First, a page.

April 21, 2018
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$55,000 taken from Eastern Maine Healthcare Systems fundraising nonprofit

Michael Crowley, president of EMHS Healthcare Charities
By Jackie Farwell, BDN Staff

BANGOR, Maine — A former employee of the charitable arm of Eastern Maine Healthcare Systems has been accused of taking roughly $55,000 from the nonprofit.

Healthcare Charities discovered the missing funds in early March through a regular accounting review, according to President and CEO Michael Crowley. The organization is investigating, with an outside auditor, to determine the full scope of the losses, but most of the donations involved were likely smaller cash gifts misappropriated over the past several months, he said.

The employee, who has since left the organization, worked in a clerical position in the charities’ Bangor office, Crowley said. He declined to specify the worker’s length of employment.

Crowley said he couldn’t speculate about the former employee’s motives, other than to say the money was taken for personal gain. The person is believed to have acted alone.

“An organization like ours is built on trust and confidence and we take every dollar quite seriously,” Crowley said.

Eastern Maine Healthcare Charities raises $10 million to $15 million each year to benefit the health organizations that fall under the EMHS umbrella, including Eastern Maine Medical Center.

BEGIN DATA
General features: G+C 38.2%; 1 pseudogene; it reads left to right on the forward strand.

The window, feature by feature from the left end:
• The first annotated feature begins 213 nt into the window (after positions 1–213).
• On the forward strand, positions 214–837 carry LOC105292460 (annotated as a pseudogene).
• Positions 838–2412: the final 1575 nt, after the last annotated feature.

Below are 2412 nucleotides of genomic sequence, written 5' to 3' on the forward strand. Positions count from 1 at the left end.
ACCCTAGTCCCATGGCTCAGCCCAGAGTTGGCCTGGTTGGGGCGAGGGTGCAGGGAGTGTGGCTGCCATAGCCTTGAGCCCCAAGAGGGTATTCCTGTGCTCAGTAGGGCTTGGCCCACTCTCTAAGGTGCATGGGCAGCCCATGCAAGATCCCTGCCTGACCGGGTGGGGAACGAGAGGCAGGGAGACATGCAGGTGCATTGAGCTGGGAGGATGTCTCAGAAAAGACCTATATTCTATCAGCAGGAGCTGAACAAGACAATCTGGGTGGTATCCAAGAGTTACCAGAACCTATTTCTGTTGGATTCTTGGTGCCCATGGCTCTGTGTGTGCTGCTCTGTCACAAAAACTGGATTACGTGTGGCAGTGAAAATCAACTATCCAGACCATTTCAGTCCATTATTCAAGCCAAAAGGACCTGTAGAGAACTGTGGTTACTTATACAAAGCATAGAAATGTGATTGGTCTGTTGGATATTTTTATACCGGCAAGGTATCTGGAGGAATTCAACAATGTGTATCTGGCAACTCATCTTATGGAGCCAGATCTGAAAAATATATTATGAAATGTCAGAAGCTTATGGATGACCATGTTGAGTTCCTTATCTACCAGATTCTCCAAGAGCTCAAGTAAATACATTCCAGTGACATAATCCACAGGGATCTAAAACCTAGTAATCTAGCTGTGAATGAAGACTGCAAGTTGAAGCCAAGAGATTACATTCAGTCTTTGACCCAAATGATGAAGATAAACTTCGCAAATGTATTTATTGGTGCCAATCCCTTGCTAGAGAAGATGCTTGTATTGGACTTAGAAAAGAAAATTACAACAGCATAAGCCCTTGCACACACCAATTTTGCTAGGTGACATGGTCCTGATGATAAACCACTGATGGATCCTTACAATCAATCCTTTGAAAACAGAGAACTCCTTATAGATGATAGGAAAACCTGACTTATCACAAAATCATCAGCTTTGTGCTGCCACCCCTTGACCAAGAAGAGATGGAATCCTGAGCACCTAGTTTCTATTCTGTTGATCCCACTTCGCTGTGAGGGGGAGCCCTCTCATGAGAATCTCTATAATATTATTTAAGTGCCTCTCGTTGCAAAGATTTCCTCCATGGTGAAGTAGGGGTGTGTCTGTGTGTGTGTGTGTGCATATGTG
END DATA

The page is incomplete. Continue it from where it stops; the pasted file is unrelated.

So far in the investigation, it appears the affected monies were intended for wellness, patient care and patient education programs, Crowley said.

The nonprofit is working with the Bangor Police Department to investigate the alleged misuse of funds, he said. No charges have been filed against the former employee.

Healthcare Charities sent letters this week to all of its current donors to alert them to the losses.

“As painful as this might be, we feel it’s important we notify all of our stakeholders, as well as do all we can to recover the funds,” Crowley said.

The nonprofit’s board was notified Monday, according to board vice president Lynne Spooner.

The letter sent to donors states that some personal checks may also be missing in addition to the cash gifts.

Healthcare Charities has instituted new internal controls since the discovery of the missing funds, including requiring that two staffers be involved in receiving and processing donations and making deposits, Crowley said.

The nonprofit will also run criminal background checks on all new employees, he said. That requirement was was not in place when the former worker accused of taking the funds was hired, Crowley said.

Healthcare Charities employs 21 people throughout eastern and northern Maine.

The organization’s board is confident in the new protocols and pleased with the executive team’s swift and decisive action upon discovering the missing funds, according to Spooner, a senior vice president at People’s United Bank.

“We’re confident that the added checks and controls Healthcare Charities has put into place will prevent this from happening again,” she said.

Healthcare Charities has set up a hot line for concerned donors. The number is 866-348-4078. Donors who wrote checks to the nonprofit that have not been deposited in a reasonable period of time are urged to call the hot line.

Anyone with information about the missing funds is asked to call Bangor Police Detective Tim Cotton at 947-7382. To remain anonymous, call and press 6 to leave a message on the tip line.

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